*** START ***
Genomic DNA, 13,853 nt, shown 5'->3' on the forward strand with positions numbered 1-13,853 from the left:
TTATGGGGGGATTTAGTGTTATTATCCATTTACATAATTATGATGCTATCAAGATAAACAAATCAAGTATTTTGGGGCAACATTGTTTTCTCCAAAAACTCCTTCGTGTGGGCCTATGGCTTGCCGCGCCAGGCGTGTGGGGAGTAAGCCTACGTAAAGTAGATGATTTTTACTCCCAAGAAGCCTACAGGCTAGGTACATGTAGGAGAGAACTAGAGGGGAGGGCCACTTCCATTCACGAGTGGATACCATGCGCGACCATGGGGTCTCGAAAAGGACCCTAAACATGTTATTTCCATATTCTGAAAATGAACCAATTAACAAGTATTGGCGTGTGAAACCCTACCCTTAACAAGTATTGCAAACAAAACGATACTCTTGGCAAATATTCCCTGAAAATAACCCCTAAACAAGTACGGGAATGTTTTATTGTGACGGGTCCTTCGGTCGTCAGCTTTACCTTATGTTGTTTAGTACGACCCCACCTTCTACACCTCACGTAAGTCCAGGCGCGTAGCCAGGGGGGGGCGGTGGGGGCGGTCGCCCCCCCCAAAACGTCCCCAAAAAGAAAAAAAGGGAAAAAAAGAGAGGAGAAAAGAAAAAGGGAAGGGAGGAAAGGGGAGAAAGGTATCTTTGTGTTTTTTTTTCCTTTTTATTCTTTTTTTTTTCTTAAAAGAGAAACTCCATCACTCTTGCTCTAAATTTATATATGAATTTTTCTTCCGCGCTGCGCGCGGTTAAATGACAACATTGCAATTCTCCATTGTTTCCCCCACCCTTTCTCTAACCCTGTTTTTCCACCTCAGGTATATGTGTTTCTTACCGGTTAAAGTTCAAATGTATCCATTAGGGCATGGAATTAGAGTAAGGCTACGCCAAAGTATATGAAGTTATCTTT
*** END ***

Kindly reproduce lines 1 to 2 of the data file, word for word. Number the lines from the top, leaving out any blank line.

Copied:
Genomic DNA, 13,853 nt, shown 5'->3' on the forward strand with positions numbered 1-13,853 from the left:
TTATGGGGGGATTTAGTGTTATTATCCATTTACATAATTATGATGCTATCAAGATAAACAAATCAAGTATTTTGGGGCAACATTGTTTTCTCCAAAAACTCCTTCGTGTGGGCCTATGGCTTGCCGCGCCAGGCGTGTGGGGAGTAAGCCTACGTAAAGTAGATGATTTTTACTCCCAAGAAGCCTACAGGCTAGGTACATGTAGGAGAGAACTAGAGGGGAGGGCCACTTCCATTCACGAGTGGATACCATGCGCGACCATGGGGTCTCGAAAAGGACCCTAAACATGTTATTTCCATATTCTGAAAATGAACCAATTAACAAGTATTGGCGTGTGAAACCCTACCCTTAACAAGTATTGCAAACAAAACGATACTCTTGGCAAATATTCCCTGAAAATAACCCCTAAACAAGTACGGGAATGTTTTATTGTGACGGGTCCTTCGGTCGTCAGCTTTACCTTATGTTGTTTAGTACGACCCCACCTTCTACACCTCACGTAAGTCCAGGCGCGTAGCCAGGGGGGGGCGGTGGGGGCGGTCGCCCCCCCCAAAACGTCCCCAAAAAGAAAAAAAGGGAAAAAAAGAGAGGAGAAAAGAAAAAGGGAAGGGAGGAAAGGGGAGAAAGGTATCTTTGTGTTTTTTTTTCCTTTTTATTCTTTTTTTTTTCTTAAAAGAGAAACTCCATCACTCTTGCTCTAAATTTATATATGAATTTTTCTTCCGCGCTGCGCGCGGTTAAATGACAACATTGCAATTCTCCATTGTTTCCCCCACCCTTTCTCTAACCCTGTTTTTCCACCTCAGGTATATGTGTTTCTTACCGGTTAAAGTTCAAATGTATCCATTAGGGCATGGAATTAGAGTAAGGCTACGCCAAAGTATATGAAGTTATCTTT